Current Nature: Winter Exploration On Nantucket

Kristin Bullett •


We’ve had quite a warm spell, and Quentin the Quahog may have squirted in favor of an early spring, but there’s a month of winter left before the vernal equinox. There’s still plenty of time to catch the beauty of winter on island, especially with school vacation on the way!

It’s natural to want to curl up like a bear and hibernate all winter. It’s cold, it gets dark early, and there’s nothing to see, right? Well, have a little faith - you can keep warm, we’re getting more light every day and there’s so many natural wonders to get excited about.

Winter is an opportunity to see Nantucket’s nature in unique ways. Leafless trees open up viewsheds, allowing a different look across the landscape. Fewer visitors mean open trails and quiet spaces, where you can hear birdsongs or trickling water. You can explore wet, swampy places without pesky mosquitoes and flies. Winter here is hardly grey; soft winter sunshine gracefully accentuates the golden browns, deep reds, and rich greens across Nantucket’s landscapes.

We’re fortunate to have miles and miles of trails on Nantucket, but if you’re looking for a little something to do while you are out exploring, we’ve got a few ideas.

Geocaching: A modern-age digital treasure hunt!

Geocaching is a game of outdoor hide and seek with containers or other items that are hidden in public spaces for people to find. Most “caches” are a small weatherproof box containing a notebook and pencil to record your name and celebrate your find. There are often trinkets like matchbox cars, figurines, or stickers to claim as a prize for your hard work, supplied in a take-it-or-leave-it like fashion. Geocaching is a fun way to test your orientation and problem-solving skills while making discoveries. To find clues to cache locations on Nantucket, head to Geocaching’s website or download their free app to get your treasure hunt started!


Shed Hunting: This ain’t another reality HGTV show...

The sheds you’re “hunting” for are deer antlers that have been shed, or dropped. Male deer (bucks) grow their antlers in a cycle every year. Antler growth starts in the spring and continues through summer, when antlers will be “in velvet”, covered in a thin membrane of blood vessels to feed nutrients and minerals to the antlers to keep them growing. When antlers reach full size in fall, bucks rub them on trees to remove the velvet and polish them just in time for mating season. In early winter, the connection between the antler and the buck’s skull weakens until the antler drops off. Now is a good time to scour the ground for antlers. They’re pretty well disguised amongst the leaves and grass, but if you keep your eyes peeled you may come across a beautiful souvenir to remember your winter adventures!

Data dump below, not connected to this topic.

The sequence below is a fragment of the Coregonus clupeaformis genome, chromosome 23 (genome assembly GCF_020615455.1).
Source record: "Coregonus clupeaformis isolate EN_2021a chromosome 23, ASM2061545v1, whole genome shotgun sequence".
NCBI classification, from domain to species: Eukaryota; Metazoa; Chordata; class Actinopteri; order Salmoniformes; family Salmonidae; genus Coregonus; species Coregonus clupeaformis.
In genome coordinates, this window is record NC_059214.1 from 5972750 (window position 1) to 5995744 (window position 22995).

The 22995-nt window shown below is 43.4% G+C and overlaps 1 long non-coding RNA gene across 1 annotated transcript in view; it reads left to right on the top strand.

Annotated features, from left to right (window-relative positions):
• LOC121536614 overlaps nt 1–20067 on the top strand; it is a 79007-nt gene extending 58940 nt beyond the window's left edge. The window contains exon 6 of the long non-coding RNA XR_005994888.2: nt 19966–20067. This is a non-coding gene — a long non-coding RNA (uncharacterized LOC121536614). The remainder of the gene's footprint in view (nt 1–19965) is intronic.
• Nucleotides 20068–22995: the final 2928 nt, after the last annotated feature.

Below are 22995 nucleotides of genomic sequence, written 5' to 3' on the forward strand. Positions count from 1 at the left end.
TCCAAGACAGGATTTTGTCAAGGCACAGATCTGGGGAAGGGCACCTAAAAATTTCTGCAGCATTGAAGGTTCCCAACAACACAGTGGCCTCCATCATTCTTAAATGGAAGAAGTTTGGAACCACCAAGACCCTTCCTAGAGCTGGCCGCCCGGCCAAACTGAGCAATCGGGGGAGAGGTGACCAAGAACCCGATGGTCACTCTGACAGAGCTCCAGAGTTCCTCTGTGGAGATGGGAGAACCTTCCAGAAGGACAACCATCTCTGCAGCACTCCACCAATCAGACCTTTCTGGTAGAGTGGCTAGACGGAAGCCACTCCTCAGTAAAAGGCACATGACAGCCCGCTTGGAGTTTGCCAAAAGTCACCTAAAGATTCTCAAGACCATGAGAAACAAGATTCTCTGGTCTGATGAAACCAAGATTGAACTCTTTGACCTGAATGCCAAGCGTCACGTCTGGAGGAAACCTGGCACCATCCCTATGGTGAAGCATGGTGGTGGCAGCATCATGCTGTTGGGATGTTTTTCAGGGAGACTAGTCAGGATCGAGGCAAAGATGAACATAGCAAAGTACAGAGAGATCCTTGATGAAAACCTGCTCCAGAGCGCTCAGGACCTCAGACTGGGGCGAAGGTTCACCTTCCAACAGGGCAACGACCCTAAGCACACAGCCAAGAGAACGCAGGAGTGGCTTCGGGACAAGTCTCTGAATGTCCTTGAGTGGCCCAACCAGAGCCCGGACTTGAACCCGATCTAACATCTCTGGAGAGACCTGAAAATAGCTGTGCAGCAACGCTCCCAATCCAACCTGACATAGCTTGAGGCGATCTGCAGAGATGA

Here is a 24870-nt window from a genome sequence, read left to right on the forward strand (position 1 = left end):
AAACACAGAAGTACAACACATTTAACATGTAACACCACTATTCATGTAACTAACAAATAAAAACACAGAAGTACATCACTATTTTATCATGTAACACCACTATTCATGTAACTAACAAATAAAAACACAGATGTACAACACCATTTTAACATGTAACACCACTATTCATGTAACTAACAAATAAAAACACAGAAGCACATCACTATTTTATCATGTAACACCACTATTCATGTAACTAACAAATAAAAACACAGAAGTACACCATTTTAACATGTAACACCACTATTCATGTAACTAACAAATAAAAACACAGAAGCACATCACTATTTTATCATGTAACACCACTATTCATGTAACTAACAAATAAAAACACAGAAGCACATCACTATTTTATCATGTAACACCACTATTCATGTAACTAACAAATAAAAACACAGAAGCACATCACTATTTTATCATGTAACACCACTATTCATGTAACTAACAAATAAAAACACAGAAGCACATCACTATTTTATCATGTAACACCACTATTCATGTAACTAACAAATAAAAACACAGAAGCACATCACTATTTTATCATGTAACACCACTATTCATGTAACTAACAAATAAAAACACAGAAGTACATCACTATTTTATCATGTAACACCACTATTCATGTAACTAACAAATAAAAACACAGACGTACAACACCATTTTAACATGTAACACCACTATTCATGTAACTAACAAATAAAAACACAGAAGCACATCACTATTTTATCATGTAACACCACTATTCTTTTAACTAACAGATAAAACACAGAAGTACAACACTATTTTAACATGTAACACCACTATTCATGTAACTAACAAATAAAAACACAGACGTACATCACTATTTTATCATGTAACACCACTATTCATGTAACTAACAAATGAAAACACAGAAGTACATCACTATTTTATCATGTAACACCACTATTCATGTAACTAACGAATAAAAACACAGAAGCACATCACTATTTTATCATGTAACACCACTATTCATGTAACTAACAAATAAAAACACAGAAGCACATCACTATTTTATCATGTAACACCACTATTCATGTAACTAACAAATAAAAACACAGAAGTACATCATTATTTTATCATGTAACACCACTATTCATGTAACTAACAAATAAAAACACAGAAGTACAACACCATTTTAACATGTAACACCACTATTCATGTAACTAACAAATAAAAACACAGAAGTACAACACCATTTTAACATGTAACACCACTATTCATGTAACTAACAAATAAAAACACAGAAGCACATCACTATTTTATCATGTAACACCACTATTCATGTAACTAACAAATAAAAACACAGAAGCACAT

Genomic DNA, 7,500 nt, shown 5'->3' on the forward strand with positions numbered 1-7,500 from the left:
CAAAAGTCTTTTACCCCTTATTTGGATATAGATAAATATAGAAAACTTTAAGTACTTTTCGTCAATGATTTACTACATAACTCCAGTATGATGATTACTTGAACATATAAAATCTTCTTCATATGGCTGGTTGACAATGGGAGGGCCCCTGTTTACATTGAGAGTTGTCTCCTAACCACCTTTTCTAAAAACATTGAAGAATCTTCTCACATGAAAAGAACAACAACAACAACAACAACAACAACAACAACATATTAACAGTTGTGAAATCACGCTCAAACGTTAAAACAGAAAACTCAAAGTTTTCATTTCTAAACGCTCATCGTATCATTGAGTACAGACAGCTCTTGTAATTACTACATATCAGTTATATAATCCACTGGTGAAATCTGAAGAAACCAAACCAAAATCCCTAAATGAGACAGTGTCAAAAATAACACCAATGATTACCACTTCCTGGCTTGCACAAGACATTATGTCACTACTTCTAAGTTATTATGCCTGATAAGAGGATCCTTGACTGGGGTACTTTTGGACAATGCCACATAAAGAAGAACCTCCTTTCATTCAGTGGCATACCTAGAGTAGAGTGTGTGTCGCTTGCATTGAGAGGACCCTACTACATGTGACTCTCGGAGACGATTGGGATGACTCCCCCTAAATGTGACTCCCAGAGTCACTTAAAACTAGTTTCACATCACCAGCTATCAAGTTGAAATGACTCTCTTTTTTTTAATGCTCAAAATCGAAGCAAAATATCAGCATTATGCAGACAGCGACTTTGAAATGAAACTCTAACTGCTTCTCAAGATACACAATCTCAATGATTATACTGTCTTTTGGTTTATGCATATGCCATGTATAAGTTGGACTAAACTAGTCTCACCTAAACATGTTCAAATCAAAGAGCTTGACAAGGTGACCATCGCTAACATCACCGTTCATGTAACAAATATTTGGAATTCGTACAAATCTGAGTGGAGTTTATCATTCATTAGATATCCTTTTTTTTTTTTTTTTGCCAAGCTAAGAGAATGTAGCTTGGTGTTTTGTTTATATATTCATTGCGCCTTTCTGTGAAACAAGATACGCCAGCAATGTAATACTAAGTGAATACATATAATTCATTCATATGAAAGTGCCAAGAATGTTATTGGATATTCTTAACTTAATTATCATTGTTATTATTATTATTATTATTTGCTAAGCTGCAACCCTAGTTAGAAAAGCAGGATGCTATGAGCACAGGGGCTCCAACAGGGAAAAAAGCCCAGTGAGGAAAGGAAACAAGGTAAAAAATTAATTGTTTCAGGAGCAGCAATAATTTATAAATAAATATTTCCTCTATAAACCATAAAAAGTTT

Citizen Science: Getting outside with an impact

At its core, science is all about asking questions, making observations and experimenting in the world around us. You don’t need expensive equipment or a fancy degree to be a scientist. You can get involved with Citizen Science projects to put your particular skills and interests to use to collect data, record observations, and contribute information to a larger body of knowledge about a topic. One tool for Citizen Science is a free website and app called iNaturalist, where you can log observations you make in nature. When you’re out and about, snap photos of plants, insects, shells or anything you see in nature and upload them to iNaturalist. The app helps you identify what you’ve seen with a community of nature buffs around the world. You can also help others identify their observations! Another great perk of iNaturalist is the digital journal it creates, so you have records that are fun to look back on and review. Researchers use data in iNaturalist to monitor trends and changes in where species can be found, so it’s a fun way to get involved locally with a large-scale impact!


Learning to love being outdoors in winter is an adventure in itself, so take it slow. Visiting places you know well and keeping it short and sweet is a great way to start. One of my favorite sayings is “quit while it’s still fun”, which makes you want to go back for more and keeps a positive outlook about the activity. Being prepared keeps you safe and sets you up for an enjoyable time- extra layers of warm clothing and information on where you’re headed can prevent the misery of cold toes or being out for longer than you planned. Snacks and water are key items to bring on any outdoor adventure. Both are essential to keep your energy up and your body warm. Ticks are present year-round so it’s important to stay on trails and check yourself thoroughly after spending time outdoors.

New to winter exploration? Nantucket conservation organizations have teamed up to provide free nature programming to the community over the next few months. Trying something new with a group can be a great way to build confidence and comfort, and we’d love to see new faces! Check out the details here.

Wishing all a safe and adventure-filled winter!

Stay tuned for more editions of Current Nature, a bi-weekly column featuring seasonal topics, natural history information, and advice on the outdoors from the staff at the Linda Loring Nature Foundation.

Presented By Linda2
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